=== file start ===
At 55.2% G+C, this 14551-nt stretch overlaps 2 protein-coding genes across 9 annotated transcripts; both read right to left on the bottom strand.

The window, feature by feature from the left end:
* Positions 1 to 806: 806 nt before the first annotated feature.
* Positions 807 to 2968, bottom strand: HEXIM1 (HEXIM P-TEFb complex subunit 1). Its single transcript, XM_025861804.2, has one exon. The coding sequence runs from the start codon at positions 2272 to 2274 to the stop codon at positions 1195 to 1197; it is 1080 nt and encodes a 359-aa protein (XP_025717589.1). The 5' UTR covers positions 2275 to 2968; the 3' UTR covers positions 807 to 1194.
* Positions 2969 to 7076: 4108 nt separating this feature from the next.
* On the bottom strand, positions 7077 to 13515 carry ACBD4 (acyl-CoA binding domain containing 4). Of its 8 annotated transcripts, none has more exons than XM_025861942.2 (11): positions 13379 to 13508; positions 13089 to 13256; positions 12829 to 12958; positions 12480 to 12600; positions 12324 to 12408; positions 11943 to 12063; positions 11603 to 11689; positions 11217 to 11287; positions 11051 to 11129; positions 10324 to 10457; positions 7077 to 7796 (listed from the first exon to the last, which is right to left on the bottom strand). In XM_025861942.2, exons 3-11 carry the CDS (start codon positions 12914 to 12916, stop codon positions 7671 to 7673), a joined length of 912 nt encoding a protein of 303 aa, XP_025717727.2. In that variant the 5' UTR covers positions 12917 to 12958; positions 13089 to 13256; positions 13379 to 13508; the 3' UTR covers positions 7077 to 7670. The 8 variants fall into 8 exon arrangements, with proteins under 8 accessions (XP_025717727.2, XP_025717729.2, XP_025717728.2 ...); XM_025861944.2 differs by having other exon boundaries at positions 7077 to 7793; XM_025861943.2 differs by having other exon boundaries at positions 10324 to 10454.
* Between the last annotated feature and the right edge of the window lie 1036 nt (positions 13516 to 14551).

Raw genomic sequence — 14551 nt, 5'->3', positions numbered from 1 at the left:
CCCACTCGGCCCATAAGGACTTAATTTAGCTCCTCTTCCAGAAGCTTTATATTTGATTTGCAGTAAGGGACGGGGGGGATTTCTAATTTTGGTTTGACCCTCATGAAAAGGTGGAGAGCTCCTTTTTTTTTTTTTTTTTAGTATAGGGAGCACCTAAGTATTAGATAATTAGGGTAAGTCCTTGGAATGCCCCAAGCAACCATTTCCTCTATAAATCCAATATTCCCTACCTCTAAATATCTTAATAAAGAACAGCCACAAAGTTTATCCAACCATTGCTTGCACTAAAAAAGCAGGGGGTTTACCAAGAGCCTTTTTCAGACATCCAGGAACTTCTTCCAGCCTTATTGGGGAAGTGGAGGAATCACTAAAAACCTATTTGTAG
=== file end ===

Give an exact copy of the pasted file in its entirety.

At 55.2% G+C, this 14551-nt stretch overlaps 2 protein-coding genes across 9 annotated transcripts; both read right to left on the bottom strand.

The window, feature by feature from the left end:
* Positions 1 to 806: 806 nt before the first annotated feature.
* Positions 807 to 2968, bottom strand: HEXIM1 (HEXIM P-TEFb complex subunit 1). Its single transcript, XM_025861804.2, has one exon. The coding sequence runs from the start codon at positions 2272 to 2274 to the stop codon at positions 1195 to 1197; it is 1080 nt and encodes a 359-aa protein (XP_025717589.1). The 5' UTR covers positions 2275 to 2968; the 3' UTR covers positions 807 to 1194.
* Positions 2969 to 7076: 4108 nt separating this feature from the next.
* On the bottom strand, positions 7077 to 13515 carry ACBD4 (acyl-CoA binding domain containing 4). Of its 8 annotated transcripts, none has more exons than XM_025861942.2 (11): positions 13379 to 13508; positions 13089 to 13256; positions 12829 to 12958; positions 12480 to 12600; positions 12324 to 12408; positions 11943 to 12063; positions 11603 to 11689; positions 11217 to 11287; positions 11051 to 11129; positions 10324 to 10457; positions 7077 to 7796 (listed from the first exon to the last, which is right to left on the bottom strand). In XM_025861942.2, exons 3-11 carry the CDS (start codon positions 12914 to 12916, stop codon positions 7671 to 7673), a joined length of 912 nt encoding a protein of 303 aa, XP_025717727.2. In that variant the 5' UTR covers positions 12917 to 12958; positions 13089 to 13256; positions 13379 to 13508; the 3' UTR covers positions 7077 to 7670. The 8 variants fall into 8 exon arrangements, with proteins under 8 accessions (XP_025717727.2, XP_025717729.2, XP_025717728.2 ...); XM_025861944.2 differs by having other exon boundaries at positions 7077 to 7793; XM_025861943.2 differs by having other exon boundaries at positions 10324 to 10454.
* Between the last annotated feature and the right edge of the window lie 1036 nt (positions 13516 to 14551).

Raw genomic sequence — 14551 nt, 5'->3', positions numbered from 1 at the left:
CCCACTCGGCCCATAAGGACTTAATTTAGCTCCTCTTCCAGAAGCTTTATATTTGATTTGCAGTAAGGGACGGGGGGGATTTCTAATTTTGGTTTGACCCTCATGAAAAGGTGGAGAGCTCCTTTTTTTTTTTTTTTTTAGTATAGGGAGCACCTAAGTATTAGATAATTAGGGTAAGTCCTTGGAATGCCCCAAGCAACCATTTCCTCTATAAATCCAATATTCCCTACCTCTAAATATCTTAATAAAGAACAGCCACAAAGTTTATCCAACCATTGCTTGCACTAAAAAAGCAGGGGGTTTACCAAGAGCCTTTTTCAGACATCCAGGAACTTCTTCCAGCCTTATTGGGGAAGTGGAGGAATCACTAAAAACCTATTTGTAG